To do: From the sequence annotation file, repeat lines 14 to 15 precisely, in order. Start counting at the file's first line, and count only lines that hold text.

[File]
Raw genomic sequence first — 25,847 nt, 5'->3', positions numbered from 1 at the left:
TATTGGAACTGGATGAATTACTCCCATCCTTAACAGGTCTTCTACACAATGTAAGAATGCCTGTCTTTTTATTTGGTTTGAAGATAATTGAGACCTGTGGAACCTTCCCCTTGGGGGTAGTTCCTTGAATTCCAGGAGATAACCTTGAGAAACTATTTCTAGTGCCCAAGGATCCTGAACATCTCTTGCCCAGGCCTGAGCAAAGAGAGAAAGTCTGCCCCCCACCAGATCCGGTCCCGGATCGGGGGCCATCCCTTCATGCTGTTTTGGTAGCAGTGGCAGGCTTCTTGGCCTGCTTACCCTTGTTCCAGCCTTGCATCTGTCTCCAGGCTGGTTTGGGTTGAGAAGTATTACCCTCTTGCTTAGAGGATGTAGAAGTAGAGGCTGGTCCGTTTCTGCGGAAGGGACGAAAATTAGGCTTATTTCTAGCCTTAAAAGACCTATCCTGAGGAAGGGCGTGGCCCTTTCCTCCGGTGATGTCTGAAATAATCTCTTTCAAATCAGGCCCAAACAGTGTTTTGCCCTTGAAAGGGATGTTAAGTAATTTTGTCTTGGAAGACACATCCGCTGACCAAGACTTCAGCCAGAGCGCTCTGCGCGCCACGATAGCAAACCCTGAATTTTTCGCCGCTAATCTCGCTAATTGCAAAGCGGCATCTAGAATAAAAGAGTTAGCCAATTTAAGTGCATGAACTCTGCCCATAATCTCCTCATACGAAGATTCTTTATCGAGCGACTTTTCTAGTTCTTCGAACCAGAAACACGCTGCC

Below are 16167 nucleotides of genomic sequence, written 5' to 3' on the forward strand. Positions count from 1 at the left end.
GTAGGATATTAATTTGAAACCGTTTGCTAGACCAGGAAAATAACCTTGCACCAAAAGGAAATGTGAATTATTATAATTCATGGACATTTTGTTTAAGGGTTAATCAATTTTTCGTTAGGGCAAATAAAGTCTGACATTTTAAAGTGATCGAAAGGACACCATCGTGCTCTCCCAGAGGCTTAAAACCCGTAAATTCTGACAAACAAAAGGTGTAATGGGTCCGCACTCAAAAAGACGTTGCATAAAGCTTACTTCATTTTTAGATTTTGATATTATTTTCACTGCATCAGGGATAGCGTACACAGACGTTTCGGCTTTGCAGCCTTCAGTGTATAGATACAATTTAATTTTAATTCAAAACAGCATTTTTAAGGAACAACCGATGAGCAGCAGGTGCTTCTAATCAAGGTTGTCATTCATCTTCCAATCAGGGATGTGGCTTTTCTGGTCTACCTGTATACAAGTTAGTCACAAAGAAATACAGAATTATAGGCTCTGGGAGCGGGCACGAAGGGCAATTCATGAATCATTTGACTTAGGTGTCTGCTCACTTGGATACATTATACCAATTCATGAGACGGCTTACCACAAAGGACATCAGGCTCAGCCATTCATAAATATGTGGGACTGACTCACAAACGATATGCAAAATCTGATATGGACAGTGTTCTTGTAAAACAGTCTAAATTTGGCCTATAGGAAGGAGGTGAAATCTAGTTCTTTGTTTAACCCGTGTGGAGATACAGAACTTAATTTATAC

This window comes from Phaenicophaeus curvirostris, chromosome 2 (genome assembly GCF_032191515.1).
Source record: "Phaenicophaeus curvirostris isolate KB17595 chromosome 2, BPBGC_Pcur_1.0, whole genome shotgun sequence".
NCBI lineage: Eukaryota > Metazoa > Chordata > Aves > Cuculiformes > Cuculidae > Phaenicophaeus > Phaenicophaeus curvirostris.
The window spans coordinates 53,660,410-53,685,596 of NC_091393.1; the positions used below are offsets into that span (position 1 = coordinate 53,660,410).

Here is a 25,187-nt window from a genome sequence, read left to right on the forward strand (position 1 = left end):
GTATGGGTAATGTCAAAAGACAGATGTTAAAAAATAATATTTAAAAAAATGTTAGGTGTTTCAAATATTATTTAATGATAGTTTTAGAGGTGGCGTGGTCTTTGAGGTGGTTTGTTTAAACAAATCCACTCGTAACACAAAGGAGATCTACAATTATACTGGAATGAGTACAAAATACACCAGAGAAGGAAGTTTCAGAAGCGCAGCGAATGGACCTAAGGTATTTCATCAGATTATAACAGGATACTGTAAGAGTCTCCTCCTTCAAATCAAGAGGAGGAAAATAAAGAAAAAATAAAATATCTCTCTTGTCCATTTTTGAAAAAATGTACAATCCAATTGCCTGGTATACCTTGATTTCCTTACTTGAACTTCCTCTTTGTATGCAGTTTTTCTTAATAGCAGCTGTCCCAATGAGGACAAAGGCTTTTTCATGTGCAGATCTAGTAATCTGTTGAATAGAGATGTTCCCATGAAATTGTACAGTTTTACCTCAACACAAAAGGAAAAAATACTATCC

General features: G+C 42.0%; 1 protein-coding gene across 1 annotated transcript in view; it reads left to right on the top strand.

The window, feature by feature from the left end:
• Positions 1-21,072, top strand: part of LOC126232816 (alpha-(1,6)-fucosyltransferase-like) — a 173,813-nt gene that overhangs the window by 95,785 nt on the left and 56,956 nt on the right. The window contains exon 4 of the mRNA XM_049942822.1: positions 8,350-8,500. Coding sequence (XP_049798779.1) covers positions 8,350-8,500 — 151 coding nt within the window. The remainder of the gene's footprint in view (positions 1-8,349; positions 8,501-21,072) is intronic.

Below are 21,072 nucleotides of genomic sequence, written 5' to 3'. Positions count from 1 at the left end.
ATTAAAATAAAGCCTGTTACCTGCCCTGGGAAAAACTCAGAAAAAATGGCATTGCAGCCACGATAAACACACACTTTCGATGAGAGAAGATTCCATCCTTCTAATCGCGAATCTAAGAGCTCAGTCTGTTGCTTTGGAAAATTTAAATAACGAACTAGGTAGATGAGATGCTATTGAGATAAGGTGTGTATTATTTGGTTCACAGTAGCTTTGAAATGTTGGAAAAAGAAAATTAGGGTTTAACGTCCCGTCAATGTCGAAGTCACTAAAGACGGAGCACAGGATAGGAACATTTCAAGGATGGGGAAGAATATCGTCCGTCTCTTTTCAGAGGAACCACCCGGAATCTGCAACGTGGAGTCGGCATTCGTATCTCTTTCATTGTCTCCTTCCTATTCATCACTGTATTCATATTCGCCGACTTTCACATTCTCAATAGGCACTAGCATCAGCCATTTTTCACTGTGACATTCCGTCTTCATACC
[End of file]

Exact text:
Below are 21,072 nucleotides of genomic sequence, written 5' to 3'. Positions count from 1 at the left end.
ATTAAAATAAAGCCTGTTACCTGCCCTGGGAAAAACTCAGAAAAAATGGCATTGCAGCCACGATAAACACACACTTTCGATGAGAGAAGATTCCATCCTTCTAATCGCGAATCTAAGAGCTCAGTCTGTTGCTTTGGAAAATTTAAATAACGAACTAGGTAGATGAGATGCTATTGAGATAAGGTGTGTATTATTTGGTTCACAGTAGCTTTGAAATGTTGGAAAAAGAAAATTAGGGTTTAACGTCCCGTCAATGTCGAAGTCACTAAAGACGGAGCACAGGATAGGAACATTTCAAGGATGGGGAAGAATATCGTCCGTCTCTTTTCAGAGGAACCACCCGGAATCTGCAACGTGGAGTCGGCATTCGTATCTCTTTCATTGTCTCCTTCCTATTCATCACTGTATTCATATTCGCCGACTTTCACATTCTCAATAGGCACTAGCATCAGCCATTTTTCACTGTGACATTCCGTCTTCATACC